Women hit harder by COVID recession
The economic crash triggered by the COVID-19 pandemic has highlighted many existing inequalities in the United States, including social, racial, financial and gender inequity. But this recession is particularly devastating for women, with one news organization calling it “America’s first female recession.”
Of the eight economic downturns over the past five decades, this is the first time women have lost more jobs than men (11.5 million vs. 9.0 million, between February and May 2020). In October 2020, 4.5 million fewer women were employed than in October 2019. The Pew Research Center has also found striking racial disparities, with Latinas experiencing the most drastic employment decline (21%), followed by Asian women (19%), Black women (17%), and white women (13%).
Women workers are disproportionately concentrated in jobs most affected by the epidemic and business closures, such as service industries, retail businesses, health care, child care and state and local government jobs. But even in less traditional sectors such as transportation and warehousing, where 25% of the workforce is female, women account for 39% of the job losses, as they are less likely to be supervisors or managers.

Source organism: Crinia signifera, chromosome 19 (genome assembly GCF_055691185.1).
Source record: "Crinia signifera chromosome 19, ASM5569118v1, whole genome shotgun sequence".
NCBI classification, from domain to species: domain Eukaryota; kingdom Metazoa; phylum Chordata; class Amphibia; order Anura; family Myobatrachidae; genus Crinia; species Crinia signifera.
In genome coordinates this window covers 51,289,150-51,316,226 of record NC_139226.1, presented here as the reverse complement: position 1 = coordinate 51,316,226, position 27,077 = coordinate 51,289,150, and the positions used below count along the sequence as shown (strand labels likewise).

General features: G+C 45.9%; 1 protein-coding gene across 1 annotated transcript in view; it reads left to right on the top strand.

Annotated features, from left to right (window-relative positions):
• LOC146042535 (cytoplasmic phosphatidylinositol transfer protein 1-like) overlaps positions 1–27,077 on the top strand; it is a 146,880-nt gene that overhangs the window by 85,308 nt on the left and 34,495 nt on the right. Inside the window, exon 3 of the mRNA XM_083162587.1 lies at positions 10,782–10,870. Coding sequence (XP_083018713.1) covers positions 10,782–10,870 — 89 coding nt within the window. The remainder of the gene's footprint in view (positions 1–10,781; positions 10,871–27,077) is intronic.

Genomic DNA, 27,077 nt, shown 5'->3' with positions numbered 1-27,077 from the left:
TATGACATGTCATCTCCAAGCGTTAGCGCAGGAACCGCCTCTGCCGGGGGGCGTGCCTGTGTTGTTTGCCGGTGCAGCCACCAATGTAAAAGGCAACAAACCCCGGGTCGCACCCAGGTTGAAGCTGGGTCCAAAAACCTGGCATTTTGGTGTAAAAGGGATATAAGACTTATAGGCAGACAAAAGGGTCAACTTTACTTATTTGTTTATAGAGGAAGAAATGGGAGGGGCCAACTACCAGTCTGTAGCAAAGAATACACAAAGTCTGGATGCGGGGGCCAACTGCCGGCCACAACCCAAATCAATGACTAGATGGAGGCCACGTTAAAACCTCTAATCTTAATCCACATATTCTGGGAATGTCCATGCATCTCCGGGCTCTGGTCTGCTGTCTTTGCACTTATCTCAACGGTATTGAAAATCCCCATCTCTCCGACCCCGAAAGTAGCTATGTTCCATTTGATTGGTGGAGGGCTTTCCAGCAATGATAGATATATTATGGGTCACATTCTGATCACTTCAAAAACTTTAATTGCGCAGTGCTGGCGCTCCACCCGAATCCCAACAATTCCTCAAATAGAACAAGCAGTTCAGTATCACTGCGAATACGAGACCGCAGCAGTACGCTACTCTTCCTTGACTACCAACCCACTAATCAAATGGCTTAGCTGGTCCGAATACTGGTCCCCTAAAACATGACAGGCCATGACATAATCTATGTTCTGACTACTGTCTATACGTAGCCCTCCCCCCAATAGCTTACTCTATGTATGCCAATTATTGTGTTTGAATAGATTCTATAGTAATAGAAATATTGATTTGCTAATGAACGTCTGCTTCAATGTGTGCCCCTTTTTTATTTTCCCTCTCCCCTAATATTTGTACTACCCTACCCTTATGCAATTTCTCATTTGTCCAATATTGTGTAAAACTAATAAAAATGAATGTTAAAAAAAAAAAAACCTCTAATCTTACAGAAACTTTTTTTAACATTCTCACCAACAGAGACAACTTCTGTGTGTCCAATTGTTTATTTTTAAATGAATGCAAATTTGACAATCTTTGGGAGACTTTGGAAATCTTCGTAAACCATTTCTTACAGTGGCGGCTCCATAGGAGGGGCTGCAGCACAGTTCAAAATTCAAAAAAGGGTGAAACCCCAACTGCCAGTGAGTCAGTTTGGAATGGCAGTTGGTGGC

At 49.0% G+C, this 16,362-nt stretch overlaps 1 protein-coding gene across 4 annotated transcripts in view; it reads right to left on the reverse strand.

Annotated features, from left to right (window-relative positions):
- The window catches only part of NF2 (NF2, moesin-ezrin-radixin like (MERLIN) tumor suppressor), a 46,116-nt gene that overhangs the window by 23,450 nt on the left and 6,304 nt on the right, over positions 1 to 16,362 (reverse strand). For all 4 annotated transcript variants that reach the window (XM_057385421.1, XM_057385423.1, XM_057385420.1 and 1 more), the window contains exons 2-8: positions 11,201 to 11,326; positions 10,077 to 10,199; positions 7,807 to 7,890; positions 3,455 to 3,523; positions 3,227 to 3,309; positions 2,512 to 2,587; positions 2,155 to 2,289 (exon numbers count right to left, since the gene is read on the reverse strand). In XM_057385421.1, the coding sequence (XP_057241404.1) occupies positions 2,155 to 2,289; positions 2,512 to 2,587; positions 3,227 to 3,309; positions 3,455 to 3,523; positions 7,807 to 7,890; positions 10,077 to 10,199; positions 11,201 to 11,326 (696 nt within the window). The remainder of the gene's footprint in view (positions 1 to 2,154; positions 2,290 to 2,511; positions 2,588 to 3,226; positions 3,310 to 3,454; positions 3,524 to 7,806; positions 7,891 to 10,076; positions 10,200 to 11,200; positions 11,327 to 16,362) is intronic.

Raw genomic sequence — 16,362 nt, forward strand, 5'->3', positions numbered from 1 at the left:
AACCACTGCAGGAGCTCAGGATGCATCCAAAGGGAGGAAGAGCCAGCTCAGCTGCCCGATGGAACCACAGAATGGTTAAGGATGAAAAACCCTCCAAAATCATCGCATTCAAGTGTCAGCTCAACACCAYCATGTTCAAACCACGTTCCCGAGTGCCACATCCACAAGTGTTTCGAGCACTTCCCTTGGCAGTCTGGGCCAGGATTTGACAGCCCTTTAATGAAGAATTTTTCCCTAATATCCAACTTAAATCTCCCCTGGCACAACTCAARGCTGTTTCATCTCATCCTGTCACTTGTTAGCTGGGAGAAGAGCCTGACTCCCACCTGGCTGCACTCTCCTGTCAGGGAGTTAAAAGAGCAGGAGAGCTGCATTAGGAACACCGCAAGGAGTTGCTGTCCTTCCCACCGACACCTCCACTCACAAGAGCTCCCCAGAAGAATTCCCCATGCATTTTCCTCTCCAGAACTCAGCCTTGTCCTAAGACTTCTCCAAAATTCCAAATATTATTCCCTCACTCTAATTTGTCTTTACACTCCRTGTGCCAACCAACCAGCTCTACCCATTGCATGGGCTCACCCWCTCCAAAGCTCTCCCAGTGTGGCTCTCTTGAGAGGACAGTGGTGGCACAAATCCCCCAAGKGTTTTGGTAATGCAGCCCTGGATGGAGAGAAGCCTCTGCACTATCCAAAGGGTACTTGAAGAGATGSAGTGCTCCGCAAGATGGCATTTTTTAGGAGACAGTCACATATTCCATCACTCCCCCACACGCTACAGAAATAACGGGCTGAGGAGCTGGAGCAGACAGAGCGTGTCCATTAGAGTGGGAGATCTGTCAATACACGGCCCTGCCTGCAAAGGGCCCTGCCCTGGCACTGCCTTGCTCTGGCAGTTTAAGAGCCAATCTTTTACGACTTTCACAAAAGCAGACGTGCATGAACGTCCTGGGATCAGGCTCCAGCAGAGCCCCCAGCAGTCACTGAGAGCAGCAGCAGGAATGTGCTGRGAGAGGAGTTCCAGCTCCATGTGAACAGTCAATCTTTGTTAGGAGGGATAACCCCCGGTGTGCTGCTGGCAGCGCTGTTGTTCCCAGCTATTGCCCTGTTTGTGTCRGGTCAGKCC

“[September was] a disaster for working women. 865,000 women dropped out of the labor force; 216,000 men did,” said Mike Madowitz of the Center for American Progress.
Even women who have been able to work remotely and hold on to their jobs are facing huge obstacles. The closure of child care centers, combined with closed or remote-learning schools, has dramatically increased demands on parents. In many American households, these burdens are not shared equally: a June 2020 study found that in dual-earner households “mothers with young children have reduced their work hours four to five times more than fathers.”
For many women, juggling these demands has meant shifting a full-time job to part-time, refusing challenging work assignments that might have advanced their careers, or even declining new job offers. Such decisions can have long-term effects, curtailing career prospects or reducing future earnings and financial security over a lifetime.
And for single mothers who must shoulder all the responsibility for their children, the situation is much worse and will prevent many from returning to work at all.
For those classified as “essential workers,” who are often minority women, with the most erratic schedules, the fewest benefits and the lowest earnings, the child care dilemma is acute, becoming a weekly or monthly emergency.
Moreover, the child care industry itself is in crisis: centers around the country have closed, putting an estimated 325,000 people out of work, predominantly women, nearly half people of color.
Claudia Golden, Harvard economics professor, notes that this is “the first recession where the economy [is] so intertwined with the network of child care.” Stabilizing, strengthening and funding a comprehensive child care system in the United States is becoming more critical than ever. Without legislative efforts to address these issues, experts advise that the U.S. risks setting back years of struggle toward women’s economic equality.
Mary Renaud is a member of the Ashland branch of AAUW (https://ashland-or.aauw.net).